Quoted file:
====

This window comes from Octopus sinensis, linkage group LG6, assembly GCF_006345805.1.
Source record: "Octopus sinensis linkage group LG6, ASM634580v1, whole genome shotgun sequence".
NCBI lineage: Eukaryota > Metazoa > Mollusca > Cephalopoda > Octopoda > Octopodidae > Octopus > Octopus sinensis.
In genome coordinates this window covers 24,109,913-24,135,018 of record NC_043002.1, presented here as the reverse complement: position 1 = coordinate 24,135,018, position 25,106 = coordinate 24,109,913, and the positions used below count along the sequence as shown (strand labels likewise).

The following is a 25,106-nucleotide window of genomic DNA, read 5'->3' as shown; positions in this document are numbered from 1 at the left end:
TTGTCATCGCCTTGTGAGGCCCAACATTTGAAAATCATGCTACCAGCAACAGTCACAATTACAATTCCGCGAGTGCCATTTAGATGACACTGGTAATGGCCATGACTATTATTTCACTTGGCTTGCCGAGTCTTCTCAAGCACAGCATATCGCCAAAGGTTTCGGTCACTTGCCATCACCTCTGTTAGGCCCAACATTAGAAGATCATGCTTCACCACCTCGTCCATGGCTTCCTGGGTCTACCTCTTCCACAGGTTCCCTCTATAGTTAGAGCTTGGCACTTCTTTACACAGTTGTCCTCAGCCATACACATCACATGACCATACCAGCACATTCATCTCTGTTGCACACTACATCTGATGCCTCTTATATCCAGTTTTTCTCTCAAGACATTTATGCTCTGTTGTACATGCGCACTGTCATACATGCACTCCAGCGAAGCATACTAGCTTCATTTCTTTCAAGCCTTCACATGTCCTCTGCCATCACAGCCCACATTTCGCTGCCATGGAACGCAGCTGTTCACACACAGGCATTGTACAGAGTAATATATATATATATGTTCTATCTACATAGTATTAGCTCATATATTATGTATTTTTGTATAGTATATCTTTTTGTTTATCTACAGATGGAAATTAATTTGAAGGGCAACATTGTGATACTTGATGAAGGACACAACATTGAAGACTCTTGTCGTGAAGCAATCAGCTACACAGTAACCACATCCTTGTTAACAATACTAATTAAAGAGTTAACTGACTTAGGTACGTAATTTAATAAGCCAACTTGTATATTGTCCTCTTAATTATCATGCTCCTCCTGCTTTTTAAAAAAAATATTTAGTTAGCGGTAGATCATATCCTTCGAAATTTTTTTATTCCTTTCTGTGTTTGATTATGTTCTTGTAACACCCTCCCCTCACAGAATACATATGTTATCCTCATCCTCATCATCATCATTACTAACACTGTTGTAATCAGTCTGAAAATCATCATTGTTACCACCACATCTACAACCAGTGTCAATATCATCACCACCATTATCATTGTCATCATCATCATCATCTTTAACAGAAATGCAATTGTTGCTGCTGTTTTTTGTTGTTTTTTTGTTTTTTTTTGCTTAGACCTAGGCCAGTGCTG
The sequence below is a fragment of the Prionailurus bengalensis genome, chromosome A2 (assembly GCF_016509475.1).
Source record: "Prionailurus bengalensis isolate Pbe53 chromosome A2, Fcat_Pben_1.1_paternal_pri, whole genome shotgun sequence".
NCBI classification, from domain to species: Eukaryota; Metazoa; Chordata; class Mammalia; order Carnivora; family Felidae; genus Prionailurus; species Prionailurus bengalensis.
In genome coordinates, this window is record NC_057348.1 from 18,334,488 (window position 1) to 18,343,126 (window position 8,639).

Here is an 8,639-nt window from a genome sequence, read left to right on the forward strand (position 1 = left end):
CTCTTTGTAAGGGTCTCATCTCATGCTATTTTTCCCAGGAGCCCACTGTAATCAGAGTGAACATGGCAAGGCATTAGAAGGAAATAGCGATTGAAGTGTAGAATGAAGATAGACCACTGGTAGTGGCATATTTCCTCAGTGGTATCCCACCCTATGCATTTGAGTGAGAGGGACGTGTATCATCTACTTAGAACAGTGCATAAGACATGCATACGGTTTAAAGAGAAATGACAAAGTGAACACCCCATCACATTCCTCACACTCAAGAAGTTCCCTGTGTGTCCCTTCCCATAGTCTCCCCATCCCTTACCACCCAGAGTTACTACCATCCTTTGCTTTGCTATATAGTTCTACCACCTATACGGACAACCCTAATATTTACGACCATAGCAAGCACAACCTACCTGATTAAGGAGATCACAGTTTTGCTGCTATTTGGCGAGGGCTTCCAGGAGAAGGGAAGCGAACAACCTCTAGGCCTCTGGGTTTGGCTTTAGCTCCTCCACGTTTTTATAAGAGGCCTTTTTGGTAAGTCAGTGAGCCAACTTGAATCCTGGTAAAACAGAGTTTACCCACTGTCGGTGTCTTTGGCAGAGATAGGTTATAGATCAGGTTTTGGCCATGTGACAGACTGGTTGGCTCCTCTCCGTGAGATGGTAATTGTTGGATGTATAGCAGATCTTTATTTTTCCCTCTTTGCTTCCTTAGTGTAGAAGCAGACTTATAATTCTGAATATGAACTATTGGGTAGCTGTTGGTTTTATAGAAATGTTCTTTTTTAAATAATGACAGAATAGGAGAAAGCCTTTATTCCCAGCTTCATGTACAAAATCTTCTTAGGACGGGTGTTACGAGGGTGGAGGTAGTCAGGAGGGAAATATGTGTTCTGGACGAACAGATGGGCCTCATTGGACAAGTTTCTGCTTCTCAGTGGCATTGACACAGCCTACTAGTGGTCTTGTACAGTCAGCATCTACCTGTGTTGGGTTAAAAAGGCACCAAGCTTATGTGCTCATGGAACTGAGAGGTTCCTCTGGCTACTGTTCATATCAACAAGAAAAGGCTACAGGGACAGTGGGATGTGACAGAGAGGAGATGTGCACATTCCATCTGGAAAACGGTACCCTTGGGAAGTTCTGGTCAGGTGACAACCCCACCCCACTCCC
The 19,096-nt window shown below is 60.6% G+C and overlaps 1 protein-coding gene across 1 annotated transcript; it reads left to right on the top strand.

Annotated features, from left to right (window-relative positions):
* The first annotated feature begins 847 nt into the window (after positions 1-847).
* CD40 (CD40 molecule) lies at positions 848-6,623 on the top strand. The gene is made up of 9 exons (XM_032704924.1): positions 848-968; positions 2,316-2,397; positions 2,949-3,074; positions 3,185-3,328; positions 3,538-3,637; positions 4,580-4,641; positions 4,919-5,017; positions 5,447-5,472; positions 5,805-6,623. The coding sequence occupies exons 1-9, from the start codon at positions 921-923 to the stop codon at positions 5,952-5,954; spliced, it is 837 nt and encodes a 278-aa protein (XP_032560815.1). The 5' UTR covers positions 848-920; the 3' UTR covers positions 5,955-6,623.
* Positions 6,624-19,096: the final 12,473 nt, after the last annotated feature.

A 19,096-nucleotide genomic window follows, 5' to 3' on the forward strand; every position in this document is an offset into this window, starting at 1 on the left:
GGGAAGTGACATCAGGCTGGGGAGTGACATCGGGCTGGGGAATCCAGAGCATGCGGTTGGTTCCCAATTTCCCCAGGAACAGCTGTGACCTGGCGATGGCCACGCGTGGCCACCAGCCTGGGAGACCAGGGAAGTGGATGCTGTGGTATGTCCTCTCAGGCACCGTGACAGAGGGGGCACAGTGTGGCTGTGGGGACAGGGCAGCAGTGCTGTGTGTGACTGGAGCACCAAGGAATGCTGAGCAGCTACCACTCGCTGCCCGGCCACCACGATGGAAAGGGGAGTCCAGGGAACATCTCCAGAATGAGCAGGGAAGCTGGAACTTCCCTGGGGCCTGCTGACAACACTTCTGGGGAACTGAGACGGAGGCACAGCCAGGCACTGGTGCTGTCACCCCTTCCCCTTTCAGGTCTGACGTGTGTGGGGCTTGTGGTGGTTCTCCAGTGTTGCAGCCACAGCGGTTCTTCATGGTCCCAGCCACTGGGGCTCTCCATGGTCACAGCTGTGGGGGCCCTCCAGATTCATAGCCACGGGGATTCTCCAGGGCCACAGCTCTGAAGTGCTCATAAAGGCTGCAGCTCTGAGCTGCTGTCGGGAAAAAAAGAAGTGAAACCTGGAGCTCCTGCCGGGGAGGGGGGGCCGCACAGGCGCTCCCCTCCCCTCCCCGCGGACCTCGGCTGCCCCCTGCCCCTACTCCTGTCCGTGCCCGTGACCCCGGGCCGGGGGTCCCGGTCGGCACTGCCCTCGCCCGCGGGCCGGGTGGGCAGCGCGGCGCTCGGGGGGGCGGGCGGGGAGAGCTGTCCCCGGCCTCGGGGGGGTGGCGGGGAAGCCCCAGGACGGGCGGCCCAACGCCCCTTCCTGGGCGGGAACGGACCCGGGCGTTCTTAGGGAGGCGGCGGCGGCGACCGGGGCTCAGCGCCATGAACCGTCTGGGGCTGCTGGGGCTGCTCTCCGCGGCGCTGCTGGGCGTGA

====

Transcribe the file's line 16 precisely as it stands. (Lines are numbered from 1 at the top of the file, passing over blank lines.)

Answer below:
* CD40 (CD40 molecule) lies at positions 848-6,623 on the top strand. The gene is made up of 9 exons (XM_032704924.1): positions 848-968; positions 2,316-2,397; positions 2,949-3,074; positions 3,185-3,328; positions 3,538-3,637; positions 4,580-4,641; positions 4,919-5,017; positions 5,447-5,472; positions 5,805-6,623. The coding sequence occupies exons 1-9, from the start codon at positions 921-923 to the stop codon at positions 5,952-5,954; spliced, it is 837 nt and encodes a 278-aa protein (XP_032560815.1). The 5' UTR covers positions 848-920; the 3' UTR covers positions 5,955-6,623.